Let J∈C1(X,ℝ1), where X is a Banach space. Assume that J satisfies the (PS)c condition and is even and bounded from below, and J(0)=0. If for any k∈ℕ there exists a k-dimensional subspace Yk and ρk>0 such that
(24)supu∈Yk,∥u∥X=ρkJ(u)<0,
then J has a sequence of critical values ck<0 satisfying ck→0 as k→∞.

3. Existence of Nonnegative Solutions

In this section, the existence results are established for problem (2). The proofs combine variational methods with a fibering map. Since J(u)=J(|u|), we may suppose that the solution to problem (2) is nonnegative throughout this paper.

Theorem 8.

Let (H1)–(H5) hold with either q<min{p,r} or q>max{p,r}. Then problem (2) admits a nonnegative nontrivial weak solution u∈E∖{0} which is also a ground state.

Proof.

Suppose q<min{p,r}. Rewriting (13) as
(25)tp-q∥v∥Ep+tr-qG(v)=F(v),
we immediately see that for every v∈F+ (where F+ is defined by (9)) there exists a unique t(v)>0 satisfying (25). Moreover, it can be easily checked that
(26)μt(μv)=t(v),forμ>0,v∈F+,(27)Φ(v)=(1p-1q)(t(v))p∥v∥Ep+(1r-1q)(t(v))rG(v)<0∀v∈F+.

Consider now the variational problem
(28)M:=infv∈F+,∥v∥E=1Φ(v)<0.
Let {vn} be a minimizing sequence in F+ with ∥vn∥E=1. Then there exists v0∈E such that vn⇀v0 in E. By Lemmas 3 and 4, we have F(vn)→F(v0)≥0 and G(vn)→G(v0)≥0.

We first assert that v0∈F+. Suppose the contrary; then F(v0)=0. In view of (25),
(29)F(vn)≥(t(vn))p-q.

Letting n→∞, it follows that t(vn)→0. Thus
(30)Φ(vn)=(1p-1q)(t(vn))p∥vn∥Ep+(1r-1q)(t(vn))rG(vn)⟶0,asn⟶∞,
which contradicts M<0.

Next, we prove ∥v0∥E=1. If not, then ∥v0∥E<liminfn→∞∥vn∥E=1. So, there exists μ>1 such that ∥μv0∥E=1. From (25), we have
(31)(t(μv0))p-q+(t(μv0))r-qG(μv0)=F(μv0).
This and (26) yield
(32)μ-p(t(v0))p-q+(t(v0))r-qG(v0)=F(v0).

On the other hand, it follows from (29) that {t(vn)} is bounded and so there exists a subsequence (not relabelled) such that t(vn)→t0>0. Thus by (25), we have
(33)t0p-q+t0r-qG(v0)=F(v0).

Hence t0<t(v0). Notice that
(34)Ψ(t)=(1p-1q)tp∥v0∥Ep+(1r-1q)trG(v0)
is strictly decreasing for all t>0; we have
(35)M=liminfn→∞Φ(vn)≥Ψ(t0)>Ψ(t(v0))=Φ(v0),
which is a contradiction. So, ∥v0∥E=1 and v0 is a critical point of Φ(·). By Lemma 2, u=t(v0)v0 is a nontrivial solution of problem (2). Since t=t(v) is a unique solution of (25), then (25) generates a bijection between E∖{0} and 𝒩 and so the obtained solution is actually a ground state.

The case q>max{p,r} can be treated in a similar way.

Remark 9.

Afrouzi and Rasouli [12] consider the following problem:
(36)-div(|∇u|p-2∇u)+b(x)|u|p-2u=λf(x)|u|q-2u,inΩ,|∇u|p-2∂u∂n=g(x)|u|r-2u,onΓ=∂Ω,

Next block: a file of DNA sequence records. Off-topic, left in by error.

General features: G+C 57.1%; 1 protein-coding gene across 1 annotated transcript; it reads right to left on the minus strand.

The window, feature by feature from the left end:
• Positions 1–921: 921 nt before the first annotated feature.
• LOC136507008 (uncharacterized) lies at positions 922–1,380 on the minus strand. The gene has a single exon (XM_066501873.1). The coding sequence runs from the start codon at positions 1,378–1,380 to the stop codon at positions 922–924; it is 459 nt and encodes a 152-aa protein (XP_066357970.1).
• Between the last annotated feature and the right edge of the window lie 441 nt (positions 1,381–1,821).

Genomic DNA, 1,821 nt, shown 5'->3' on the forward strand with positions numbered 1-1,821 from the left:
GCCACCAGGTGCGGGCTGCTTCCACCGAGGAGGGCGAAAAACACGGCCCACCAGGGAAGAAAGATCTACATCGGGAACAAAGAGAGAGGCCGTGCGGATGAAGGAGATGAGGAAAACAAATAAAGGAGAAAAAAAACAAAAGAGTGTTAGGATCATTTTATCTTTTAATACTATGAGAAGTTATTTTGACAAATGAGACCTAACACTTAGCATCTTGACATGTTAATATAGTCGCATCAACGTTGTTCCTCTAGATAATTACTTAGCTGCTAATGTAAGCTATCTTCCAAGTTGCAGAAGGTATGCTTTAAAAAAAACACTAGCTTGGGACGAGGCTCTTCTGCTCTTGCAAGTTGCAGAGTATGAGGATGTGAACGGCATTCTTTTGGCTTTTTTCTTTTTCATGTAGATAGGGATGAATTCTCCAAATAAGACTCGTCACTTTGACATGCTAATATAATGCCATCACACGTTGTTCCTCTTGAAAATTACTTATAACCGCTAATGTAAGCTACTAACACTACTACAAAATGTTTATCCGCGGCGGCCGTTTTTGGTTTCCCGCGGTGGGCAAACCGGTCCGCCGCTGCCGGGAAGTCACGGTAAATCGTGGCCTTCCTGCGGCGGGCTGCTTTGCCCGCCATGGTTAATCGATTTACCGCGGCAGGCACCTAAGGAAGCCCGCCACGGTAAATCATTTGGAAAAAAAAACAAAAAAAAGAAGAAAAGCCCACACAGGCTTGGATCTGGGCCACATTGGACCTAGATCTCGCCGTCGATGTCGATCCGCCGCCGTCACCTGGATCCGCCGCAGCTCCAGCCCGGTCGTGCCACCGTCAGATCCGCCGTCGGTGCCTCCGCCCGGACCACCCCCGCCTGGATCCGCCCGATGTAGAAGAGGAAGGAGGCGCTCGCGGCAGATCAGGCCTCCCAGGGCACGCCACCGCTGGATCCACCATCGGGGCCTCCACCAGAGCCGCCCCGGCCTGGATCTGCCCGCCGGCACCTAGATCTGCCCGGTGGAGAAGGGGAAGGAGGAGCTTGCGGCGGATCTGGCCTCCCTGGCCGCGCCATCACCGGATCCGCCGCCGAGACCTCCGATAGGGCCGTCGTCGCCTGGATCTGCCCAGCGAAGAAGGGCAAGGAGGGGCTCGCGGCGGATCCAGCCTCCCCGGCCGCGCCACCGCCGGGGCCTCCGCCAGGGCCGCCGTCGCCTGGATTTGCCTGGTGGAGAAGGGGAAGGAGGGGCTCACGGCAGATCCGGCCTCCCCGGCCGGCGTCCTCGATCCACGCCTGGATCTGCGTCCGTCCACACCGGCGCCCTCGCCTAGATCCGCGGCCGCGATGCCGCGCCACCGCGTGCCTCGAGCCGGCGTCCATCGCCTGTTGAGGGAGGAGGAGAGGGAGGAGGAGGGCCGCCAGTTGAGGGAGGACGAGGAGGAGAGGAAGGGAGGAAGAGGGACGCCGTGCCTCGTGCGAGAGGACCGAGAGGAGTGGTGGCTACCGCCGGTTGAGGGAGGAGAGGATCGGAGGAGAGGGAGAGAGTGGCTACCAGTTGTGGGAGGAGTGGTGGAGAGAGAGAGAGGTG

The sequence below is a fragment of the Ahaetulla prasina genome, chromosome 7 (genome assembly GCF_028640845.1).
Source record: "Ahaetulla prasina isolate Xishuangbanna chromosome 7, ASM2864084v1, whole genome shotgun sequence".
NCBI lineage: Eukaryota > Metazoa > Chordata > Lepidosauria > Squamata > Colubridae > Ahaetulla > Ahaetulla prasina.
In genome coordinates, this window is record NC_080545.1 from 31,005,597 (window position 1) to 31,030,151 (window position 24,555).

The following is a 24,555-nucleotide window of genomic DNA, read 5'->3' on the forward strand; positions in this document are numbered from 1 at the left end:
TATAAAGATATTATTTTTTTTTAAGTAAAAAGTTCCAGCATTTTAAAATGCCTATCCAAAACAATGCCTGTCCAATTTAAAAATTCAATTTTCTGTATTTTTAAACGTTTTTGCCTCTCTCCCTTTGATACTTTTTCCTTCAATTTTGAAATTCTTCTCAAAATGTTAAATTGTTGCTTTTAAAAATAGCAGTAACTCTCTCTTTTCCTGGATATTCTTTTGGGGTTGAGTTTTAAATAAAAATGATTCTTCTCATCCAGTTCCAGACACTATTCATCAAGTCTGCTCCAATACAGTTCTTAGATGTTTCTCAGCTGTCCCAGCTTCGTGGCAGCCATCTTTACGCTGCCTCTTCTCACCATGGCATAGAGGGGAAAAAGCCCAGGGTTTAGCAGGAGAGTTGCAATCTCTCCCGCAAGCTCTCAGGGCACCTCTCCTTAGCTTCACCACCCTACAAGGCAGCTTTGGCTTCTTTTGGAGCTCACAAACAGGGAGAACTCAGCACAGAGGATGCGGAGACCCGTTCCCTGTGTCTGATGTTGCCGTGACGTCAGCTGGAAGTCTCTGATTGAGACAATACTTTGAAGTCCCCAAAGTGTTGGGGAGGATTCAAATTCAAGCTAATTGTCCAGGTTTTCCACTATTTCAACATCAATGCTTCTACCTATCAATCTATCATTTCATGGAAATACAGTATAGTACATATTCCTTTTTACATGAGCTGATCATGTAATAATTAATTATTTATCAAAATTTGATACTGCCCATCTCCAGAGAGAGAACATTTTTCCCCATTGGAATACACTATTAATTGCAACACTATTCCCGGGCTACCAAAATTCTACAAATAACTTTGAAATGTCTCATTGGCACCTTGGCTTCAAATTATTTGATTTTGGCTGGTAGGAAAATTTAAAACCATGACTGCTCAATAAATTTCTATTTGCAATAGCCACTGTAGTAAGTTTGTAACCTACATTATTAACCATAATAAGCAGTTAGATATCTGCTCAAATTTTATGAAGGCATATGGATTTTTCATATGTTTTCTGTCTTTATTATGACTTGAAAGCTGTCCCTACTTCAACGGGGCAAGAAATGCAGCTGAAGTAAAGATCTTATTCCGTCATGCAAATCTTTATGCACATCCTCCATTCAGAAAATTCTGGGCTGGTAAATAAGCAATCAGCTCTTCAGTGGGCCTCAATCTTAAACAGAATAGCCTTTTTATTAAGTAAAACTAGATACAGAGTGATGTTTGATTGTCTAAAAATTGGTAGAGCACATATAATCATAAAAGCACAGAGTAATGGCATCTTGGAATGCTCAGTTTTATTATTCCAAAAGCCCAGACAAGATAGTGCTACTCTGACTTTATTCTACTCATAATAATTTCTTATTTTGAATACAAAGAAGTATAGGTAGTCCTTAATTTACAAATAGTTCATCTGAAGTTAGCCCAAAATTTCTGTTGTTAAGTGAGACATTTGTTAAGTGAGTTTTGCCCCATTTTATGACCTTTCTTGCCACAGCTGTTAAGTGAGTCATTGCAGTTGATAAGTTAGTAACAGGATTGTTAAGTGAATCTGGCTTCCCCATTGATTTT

where Ω is a bounded domain in ℝN and 1<q<p<r<p*=(N-1)p/(N-p). The functions f and g are continuous functions which change sign in Ω¯. Using the Nehari manifold and fibering map, they proved that problem (36) has at least two nontrivial nonnegative solutions if |λ| is sufficiently small. In fact, by slight modification, we can prove that the result they established is still true if Ω is a smooth exterior domain or the parameters satisfy 1<r<p<q<p*=Np/(N-p). But for g(x)≥0, we can prove that problem (36) has at least one nontrivial nonnegative solution for |λ| is sufficiently small via the method used in [12]. Notice that our result (Theorem 8) does not need |λ| to be small.

Theorem 10.

Let (H1)–(H5) hold with r<q<p. Then problem (2) has a nonnegative nontrivial weak solution.

Proof.

From Lemma 3, we have
(37)F(u)≤S1-q/p∥f∥Lδ(Ω)∥u∥Eq.
Thus
(38)J(u)≥1p∥u∥Ep-1qS1-q/p∥f∥Lδ(Ω)∥u∥Eq.
So J(u) is coercive by p>q.

By Lemmas 3 and 4, it is easy to verify that J is weakly lower semicontinuous. So J has a minimum point u in E and u is a weak solution of (2).

In the following, we prove infu∈EJ(u)<0. Let v∈W01,p(Ω)∩F+. Then
(39)J(tv)=1ptp∥v∥Ep-1qtqF(v).
Thus J(tv)<0 for t>0 is sufficiently small. Notice that W01,p(Ω)∩F+⊂E; we obtain
(40)infv∈EJ(v)≤infv∈W01,p(Ω)∩F+J(v)<0.
Thus the minimum point of J is nontrivial.

Theorem 11.

Let (H1)–(H5) hold with p<q<r. Then problem (2) has a nonnegative nontrivial weak solution in W01,p(Ω)∩F+.

Proof.

Let u∈W01,p(Ω)∩F+. Then
(41)J(tu)=tpp∥u∥Ep-tqqF(u).
Thus J(tu)≥α>0 for t small and J(tu)<0 for t large.

Let {un}⊂W01,p(Ω)∩F+ satisfy J(un)→c in E and J′(un)→0 in E*. Then
(42)c+1≥J(un)-1q〈J′(un),un〉=(1p-1q)∥un∥Ep.
This shows that ∥un∥E is bounded in E. Up to a subsequence, we obtain un⇀u in E. Thus
(43)∫Ωa(x)|∇u|p-2∇u∇(un-u)dx+∫Ωb(x)|u|p-2u(un-u)dx⟶0.
It follows from Lemmas 3 and 4 that
(44)un⟶uinLq(Ω;|f|),Lr(Γ;g).

Hence